The makers call it a “party in a pouch.”
Critics say it’s more like an alcoholic candy bar.
ShotPak is a line of alcoholic beverages that come in shot-sized, laminated-foil plastic pouches that are reminiscent of the drinks children pack in school lunches.
Purple Hooter is one of the drinks, which sell for 99 cents to $1.50 in liquor stores and for more in some nightclubs. There are also a Kamikaze, Lemon Drop, Sour Apple and a higher alcohol line of pocket-sized drinks called STR8UP of vodka, whiskey, tequila and rum -- all ironically made at a distillery in Temperance, Mich., and sold throughout Southern California. The company is legally headquartered in Irvine but is run mostly from Sarasota, Fla., where its parent company is located.
ShotPak refers to its drink as “the shot . . . without the glass!” The company’s critics call it a blatant play to entice underage drinkers and to get alcohol into schools and other public venues where it wouldn’t ordinarily be drunk.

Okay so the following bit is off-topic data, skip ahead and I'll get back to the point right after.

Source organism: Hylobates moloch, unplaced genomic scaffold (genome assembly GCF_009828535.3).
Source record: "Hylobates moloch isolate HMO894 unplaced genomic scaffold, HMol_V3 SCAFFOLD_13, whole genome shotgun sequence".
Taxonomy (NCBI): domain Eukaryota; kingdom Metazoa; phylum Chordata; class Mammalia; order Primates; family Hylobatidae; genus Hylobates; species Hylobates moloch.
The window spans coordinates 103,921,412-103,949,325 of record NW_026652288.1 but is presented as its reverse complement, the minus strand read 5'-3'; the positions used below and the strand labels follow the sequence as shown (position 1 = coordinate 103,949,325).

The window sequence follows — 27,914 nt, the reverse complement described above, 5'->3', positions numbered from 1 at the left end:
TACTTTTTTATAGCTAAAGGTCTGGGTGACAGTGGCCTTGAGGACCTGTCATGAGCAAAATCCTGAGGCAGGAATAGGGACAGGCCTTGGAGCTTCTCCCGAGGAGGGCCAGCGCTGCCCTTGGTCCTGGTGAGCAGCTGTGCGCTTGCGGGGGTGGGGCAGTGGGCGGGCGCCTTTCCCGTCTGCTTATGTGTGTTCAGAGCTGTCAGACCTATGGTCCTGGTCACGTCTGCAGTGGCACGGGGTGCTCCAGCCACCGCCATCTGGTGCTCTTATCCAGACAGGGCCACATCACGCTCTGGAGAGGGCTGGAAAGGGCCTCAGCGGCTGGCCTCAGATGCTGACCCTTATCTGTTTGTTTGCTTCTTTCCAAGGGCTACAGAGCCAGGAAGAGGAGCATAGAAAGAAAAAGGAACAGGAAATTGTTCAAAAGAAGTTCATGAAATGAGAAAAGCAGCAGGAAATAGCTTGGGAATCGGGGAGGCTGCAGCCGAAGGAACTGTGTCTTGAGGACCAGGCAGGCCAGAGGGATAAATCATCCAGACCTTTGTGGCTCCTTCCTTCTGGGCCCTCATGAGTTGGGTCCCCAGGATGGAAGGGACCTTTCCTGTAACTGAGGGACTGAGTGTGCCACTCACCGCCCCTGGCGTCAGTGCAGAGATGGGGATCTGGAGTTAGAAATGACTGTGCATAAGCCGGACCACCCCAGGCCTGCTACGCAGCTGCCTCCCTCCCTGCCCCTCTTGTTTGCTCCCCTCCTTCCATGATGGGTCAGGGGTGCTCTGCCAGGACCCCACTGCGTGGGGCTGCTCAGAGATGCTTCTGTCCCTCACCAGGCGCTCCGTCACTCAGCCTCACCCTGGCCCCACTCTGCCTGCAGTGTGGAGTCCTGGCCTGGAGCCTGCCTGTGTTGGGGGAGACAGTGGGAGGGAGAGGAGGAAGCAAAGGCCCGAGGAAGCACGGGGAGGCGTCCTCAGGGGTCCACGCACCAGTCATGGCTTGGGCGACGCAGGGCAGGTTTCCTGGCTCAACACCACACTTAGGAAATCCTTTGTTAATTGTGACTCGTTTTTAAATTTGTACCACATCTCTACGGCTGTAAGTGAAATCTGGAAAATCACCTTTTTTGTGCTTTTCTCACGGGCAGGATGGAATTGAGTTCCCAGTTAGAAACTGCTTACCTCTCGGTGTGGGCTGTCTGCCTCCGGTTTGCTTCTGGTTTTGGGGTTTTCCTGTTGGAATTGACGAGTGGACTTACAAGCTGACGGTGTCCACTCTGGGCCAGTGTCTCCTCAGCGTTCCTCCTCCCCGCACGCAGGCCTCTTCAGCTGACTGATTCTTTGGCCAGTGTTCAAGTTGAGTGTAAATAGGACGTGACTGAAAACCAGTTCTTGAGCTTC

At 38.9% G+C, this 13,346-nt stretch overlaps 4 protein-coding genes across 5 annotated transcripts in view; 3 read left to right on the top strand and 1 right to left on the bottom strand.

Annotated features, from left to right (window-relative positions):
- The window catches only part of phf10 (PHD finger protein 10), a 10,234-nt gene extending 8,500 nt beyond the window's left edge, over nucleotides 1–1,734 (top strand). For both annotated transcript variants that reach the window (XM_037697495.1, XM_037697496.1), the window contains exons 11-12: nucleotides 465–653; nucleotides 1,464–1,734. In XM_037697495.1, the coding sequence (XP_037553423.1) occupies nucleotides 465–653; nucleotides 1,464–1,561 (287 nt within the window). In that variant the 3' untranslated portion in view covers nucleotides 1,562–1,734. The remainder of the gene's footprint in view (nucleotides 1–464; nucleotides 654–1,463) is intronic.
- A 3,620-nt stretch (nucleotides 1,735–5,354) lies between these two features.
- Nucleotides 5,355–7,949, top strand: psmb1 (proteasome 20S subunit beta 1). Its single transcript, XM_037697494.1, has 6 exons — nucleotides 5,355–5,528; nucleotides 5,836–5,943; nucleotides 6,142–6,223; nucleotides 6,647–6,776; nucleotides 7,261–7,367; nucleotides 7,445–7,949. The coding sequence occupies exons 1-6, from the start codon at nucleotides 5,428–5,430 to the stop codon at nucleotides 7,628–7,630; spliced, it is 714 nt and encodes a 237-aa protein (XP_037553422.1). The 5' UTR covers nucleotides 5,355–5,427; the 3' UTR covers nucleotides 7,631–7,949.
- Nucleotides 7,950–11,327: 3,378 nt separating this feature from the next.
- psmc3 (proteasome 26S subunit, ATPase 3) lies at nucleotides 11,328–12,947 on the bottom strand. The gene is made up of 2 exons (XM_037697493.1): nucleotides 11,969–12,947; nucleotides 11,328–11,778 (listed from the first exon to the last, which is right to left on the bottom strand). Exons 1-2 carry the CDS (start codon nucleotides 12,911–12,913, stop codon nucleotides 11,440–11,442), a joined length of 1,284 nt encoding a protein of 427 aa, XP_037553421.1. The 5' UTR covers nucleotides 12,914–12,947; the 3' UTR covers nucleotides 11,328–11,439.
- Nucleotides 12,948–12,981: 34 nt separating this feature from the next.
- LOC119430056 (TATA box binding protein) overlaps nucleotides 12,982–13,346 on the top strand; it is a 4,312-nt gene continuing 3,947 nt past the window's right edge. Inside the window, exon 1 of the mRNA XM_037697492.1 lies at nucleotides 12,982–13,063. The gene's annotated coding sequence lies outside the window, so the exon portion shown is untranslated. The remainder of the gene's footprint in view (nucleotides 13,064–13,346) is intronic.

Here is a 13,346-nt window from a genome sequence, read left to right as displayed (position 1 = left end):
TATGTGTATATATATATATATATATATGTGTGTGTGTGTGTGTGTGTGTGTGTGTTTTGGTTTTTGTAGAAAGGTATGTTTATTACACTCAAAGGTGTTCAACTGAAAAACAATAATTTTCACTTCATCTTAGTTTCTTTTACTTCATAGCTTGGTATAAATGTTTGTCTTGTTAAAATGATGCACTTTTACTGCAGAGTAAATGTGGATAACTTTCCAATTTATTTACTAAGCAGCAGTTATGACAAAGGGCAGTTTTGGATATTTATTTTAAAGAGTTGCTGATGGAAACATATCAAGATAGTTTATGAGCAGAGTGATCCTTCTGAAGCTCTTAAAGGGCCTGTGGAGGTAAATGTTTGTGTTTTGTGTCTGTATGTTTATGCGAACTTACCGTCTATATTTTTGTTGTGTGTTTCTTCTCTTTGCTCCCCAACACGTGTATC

“Images of these packs stuffed in jeans pockets can give kids the wrong idea. It turns this into an alcoholic candy bar,” said George Hacker, a policy advocate with the Center for Science in the Public Interest in Washington.
Until recently, the company’s home page on the Internet showed a photo of just the middle of an attractive young woman. There was no head and not much of her legs. But there was a tight, bare belly clad in low slung bluejeans with a Purple Hooter pouch wedged into her front pocket.